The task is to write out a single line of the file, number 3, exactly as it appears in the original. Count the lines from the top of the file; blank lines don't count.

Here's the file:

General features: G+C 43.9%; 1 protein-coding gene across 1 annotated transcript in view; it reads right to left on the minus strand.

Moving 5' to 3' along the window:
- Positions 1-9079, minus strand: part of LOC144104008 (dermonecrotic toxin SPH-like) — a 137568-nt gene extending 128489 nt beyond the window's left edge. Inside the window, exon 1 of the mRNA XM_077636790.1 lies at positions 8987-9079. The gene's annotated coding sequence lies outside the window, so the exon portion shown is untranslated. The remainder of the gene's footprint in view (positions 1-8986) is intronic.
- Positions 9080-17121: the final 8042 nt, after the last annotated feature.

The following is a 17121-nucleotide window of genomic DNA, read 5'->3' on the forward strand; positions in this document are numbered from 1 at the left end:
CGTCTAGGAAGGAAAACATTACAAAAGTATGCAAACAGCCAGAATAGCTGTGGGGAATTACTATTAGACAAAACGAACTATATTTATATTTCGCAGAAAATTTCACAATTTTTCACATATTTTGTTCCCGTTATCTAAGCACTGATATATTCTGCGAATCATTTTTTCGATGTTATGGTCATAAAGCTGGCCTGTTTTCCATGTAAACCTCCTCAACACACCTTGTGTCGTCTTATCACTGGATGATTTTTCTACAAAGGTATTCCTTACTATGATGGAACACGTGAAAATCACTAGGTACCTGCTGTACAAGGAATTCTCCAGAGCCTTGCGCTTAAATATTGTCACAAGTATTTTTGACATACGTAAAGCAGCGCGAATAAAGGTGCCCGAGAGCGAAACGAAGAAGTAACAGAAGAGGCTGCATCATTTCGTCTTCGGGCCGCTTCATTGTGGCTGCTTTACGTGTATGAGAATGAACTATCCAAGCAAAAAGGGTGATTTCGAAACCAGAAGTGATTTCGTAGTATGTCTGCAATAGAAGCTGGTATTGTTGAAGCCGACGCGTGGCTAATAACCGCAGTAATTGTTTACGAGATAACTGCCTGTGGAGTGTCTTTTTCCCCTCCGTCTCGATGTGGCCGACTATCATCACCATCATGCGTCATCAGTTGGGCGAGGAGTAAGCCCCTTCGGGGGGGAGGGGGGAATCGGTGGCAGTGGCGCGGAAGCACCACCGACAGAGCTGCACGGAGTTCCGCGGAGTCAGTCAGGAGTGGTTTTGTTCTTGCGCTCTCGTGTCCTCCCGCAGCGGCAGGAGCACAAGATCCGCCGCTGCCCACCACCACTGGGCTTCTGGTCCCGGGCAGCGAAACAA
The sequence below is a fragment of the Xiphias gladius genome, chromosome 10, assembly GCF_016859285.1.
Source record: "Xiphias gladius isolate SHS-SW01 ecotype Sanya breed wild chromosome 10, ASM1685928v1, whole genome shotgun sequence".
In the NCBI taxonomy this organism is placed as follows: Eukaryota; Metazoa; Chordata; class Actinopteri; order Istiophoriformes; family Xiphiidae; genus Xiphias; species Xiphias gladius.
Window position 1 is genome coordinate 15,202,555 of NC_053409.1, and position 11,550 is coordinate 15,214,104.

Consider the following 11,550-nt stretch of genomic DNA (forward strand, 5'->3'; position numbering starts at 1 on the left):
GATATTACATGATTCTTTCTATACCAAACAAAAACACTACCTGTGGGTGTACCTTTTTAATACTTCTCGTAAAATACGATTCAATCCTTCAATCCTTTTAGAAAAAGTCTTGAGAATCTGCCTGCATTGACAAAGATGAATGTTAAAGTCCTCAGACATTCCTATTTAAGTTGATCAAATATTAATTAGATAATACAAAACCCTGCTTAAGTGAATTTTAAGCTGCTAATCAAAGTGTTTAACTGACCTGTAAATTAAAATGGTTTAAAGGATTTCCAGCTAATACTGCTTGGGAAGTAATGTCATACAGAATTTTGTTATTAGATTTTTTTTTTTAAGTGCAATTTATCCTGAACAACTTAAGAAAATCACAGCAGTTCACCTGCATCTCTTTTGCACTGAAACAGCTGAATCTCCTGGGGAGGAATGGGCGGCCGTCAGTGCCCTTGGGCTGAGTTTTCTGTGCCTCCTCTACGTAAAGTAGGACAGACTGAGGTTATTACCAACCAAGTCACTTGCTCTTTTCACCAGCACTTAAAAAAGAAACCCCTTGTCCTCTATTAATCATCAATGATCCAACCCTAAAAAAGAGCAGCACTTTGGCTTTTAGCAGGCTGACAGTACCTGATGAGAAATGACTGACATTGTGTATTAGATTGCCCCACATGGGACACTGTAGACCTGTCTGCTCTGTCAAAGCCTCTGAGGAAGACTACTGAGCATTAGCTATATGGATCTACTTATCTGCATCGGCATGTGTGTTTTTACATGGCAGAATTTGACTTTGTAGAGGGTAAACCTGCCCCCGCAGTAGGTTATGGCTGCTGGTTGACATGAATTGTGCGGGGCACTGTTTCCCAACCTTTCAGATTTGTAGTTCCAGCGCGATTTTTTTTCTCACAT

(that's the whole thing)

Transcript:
- Positions 1-9079, minus strand: part of LOC144104008 (dermonecrotic toxin SPH-like) — a 137568-nt gene extending 128489 nt beyond the window's left edge. Inside the window, exon 1 of the mRNA XM_077636790.1 lies at positions 8987-9079. The gene's annotated coding sequence lies outside the window, so the exon portion shown is untranslated. The remainder of the gene's footprint in view (positions 1-8986) is intronic.